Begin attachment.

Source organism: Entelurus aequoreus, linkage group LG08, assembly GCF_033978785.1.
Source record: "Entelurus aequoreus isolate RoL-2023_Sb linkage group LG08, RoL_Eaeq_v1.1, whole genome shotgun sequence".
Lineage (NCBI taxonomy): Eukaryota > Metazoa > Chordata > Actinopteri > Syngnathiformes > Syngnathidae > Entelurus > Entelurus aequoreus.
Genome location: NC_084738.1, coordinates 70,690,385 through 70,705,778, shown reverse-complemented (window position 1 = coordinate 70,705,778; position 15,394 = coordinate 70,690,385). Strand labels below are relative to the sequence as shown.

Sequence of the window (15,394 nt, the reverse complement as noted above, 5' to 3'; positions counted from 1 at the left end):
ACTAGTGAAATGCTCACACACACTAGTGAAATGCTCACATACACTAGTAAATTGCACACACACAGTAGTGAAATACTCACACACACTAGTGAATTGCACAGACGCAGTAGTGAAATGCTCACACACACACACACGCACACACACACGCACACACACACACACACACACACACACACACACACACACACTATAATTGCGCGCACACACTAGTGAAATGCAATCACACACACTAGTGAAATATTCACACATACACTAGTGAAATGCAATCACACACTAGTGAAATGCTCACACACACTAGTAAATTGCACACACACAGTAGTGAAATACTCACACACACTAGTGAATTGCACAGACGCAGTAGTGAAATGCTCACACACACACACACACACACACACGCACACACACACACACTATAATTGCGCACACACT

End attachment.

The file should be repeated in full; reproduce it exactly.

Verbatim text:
Source organism: Entelurus aequoreus, linkage group LG08, assembly GCF_033978785.1.
Source record: "Entelurus aequoreus isolate RoL-2023_Sb linkage group LG08, RoL_Eaeq_v1.1, whole genome shotgun sequence".
Lineage (NCBI taxonomy): Eukaryota > Metazoa > Chordata > Actinopteri > Syngnathiformes > Syngnathidae > Entelurus > Entelurus aequoreus.
Genome location: NC_084738.1, coordinates 70,690,385 through 70,705,778, shown reverse-complemented (window position 1 = coordinate 70,705,778; position 15,394 = coordinate 70,690,385). Strand labels below are relative to the sequence as shown.

Sequence of the window (15,394 nt, the reverse complement as noted above, 5' to 3'; positions counted from 1 at the left end):
ACTAGTGAAATGCTCACACACACTAGTGAAATGCTCACATACACTAGTAAATTGCACACACACAGTAGTGAAATACTCACACACACTAGTGAATTGCACAGACGCAGTAGTGAAATGCTCACACACACACACACGCACACACACACGCACACACACACACACACACACACACACACACACACACACACTATAATTGCGCGCACACACTAGTGAAATGCAATCACACACACTAGTGAAATATTCACACATACACTAGTGAAATGCAATCACACACTAGTGAAATGCTCACACACACTAGTAAATTGCACACACACAGTAGTGAAATACTCACACACACTAGTGAATTGCACAGACGCAGTAGTGAAATGCTCACACACACACACACACACACACACGCACACACACACACACTATAATTGCGCACACACT